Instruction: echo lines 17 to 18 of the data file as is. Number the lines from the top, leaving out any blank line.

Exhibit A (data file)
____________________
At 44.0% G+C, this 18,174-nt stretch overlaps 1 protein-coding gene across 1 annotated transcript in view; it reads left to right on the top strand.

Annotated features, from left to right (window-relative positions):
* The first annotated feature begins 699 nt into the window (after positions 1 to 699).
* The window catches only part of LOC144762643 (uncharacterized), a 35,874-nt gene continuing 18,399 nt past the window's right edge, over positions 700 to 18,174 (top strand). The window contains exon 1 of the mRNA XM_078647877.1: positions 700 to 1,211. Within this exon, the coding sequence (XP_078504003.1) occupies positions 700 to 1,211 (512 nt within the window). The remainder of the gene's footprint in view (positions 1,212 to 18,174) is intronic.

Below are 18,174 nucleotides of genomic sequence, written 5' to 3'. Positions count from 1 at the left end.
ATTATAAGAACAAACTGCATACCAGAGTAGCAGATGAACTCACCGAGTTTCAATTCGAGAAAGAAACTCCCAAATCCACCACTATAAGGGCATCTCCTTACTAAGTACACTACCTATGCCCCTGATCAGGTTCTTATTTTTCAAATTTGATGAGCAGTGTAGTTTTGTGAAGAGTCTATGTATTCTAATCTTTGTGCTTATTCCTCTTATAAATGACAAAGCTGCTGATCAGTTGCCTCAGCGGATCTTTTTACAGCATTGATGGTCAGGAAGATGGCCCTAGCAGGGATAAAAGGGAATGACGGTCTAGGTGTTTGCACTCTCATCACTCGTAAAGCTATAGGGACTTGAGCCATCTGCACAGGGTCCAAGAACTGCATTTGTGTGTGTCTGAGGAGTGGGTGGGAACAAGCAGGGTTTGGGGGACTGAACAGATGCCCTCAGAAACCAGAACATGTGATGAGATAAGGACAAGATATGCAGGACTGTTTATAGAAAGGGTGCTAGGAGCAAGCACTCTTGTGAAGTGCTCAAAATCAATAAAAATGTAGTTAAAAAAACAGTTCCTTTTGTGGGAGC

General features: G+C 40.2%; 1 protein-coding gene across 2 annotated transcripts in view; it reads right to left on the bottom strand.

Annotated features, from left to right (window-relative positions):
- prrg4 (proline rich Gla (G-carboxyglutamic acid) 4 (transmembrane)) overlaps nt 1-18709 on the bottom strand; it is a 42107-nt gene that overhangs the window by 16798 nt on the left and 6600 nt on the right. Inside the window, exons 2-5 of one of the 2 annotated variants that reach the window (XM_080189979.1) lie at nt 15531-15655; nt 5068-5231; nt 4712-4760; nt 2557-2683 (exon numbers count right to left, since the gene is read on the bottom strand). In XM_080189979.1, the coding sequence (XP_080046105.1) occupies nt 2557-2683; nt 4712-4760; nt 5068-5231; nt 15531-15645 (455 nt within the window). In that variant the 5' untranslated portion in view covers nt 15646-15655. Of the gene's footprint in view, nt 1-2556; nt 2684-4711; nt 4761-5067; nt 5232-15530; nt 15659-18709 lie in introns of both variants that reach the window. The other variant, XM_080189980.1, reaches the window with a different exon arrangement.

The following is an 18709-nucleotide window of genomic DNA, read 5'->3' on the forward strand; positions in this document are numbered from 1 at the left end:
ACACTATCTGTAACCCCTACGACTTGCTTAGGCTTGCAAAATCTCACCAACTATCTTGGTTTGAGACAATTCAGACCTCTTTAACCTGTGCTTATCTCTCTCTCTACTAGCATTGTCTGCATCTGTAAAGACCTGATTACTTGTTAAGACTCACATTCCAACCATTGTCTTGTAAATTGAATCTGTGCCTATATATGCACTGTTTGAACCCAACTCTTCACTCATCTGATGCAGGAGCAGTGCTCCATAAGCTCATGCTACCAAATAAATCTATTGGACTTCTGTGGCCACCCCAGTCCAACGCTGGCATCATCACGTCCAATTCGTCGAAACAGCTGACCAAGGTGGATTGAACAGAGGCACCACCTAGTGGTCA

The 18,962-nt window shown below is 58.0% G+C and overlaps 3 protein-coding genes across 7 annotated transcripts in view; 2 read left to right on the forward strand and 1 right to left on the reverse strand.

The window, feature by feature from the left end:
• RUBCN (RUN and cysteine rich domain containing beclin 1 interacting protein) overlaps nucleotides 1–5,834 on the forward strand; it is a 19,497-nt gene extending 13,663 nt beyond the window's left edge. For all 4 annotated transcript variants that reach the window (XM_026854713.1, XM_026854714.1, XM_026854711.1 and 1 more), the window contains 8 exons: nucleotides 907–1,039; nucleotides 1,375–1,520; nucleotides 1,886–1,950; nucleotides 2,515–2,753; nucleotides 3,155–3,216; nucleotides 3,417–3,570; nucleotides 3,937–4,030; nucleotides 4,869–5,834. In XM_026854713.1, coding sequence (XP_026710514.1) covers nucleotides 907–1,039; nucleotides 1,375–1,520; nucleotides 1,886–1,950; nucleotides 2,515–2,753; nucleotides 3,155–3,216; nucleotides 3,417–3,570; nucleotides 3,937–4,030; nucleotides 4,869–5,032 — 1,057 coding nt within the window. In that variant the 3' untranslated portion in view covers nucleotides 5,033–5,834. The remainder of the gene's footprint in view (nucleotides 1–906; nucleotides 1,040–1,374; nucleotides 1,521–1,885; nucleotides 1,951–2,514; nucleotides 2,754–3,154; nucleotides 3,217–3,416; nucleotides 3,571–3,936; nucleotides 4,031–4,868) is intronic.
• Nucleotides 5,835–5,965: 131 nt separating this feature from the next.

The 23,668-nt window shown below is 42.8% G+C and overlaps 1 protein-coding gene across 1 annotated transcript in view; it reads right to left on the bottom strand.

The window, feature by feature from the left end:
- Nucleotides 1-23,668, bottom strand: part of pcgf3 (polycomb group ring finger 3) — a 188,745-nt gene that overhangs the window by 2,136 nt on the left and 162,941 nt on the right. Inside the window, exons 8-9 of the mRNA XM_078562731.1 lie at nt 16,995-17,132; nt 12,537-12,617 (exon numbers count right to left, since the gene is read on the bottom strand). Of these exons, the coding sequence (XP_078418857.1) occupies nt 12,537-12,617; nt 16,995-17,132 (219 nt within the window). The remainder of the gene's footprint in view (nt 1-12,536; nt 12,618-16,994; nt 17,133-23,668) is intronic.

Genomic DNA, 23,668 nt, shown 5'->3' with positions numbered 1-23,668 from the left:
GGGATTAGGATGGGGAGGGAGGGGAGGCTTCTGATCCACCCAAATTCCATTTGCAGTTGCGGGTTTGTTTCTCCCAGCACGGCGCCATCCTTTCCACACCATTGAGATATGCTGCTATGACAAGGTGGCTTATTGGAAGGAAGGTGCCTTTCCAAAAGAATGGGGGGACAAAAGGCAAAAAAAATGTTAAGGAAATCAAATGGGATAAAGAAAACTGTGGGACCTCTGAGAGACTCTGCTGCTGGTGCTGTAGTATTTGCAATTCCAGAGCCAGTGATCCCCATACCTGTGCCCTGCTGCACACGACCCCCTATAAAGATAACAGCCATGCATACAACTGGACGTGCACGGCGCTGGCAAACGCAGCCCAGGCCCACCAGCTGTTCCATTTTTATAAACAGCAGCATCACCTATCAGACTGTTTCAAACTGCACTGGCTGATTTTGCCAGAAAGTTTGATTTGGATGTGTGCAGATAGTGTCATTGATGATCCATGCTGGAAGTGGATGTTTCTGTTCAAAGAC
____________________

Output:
The window, feature by feature from the left end:
- Nucleotides 1-23,668, bottom strand: part of pcgf3 (polycomb group ring finger 3) — a 188,745-nt gene that overhangs the window by 2,136 nt on the left and 162,941 nt on the right. Inside the window, exons 8-9 of the mRNA XM_078562731.1 lie at nt 16,995-17,132; nt 12,537-12,617 (exon numbers count right to left, since the gene is read on the bottom strand). Of these exons, the coding sequence (XP_078418857.1) occupies nt 12,537-12,617; nt 16,995-17,132 (219 nt within the window). The remainder of the gene's footprint in view (nt 1-12,536; nt 12,618-16,994; nt 17,133-23,668) is intronic.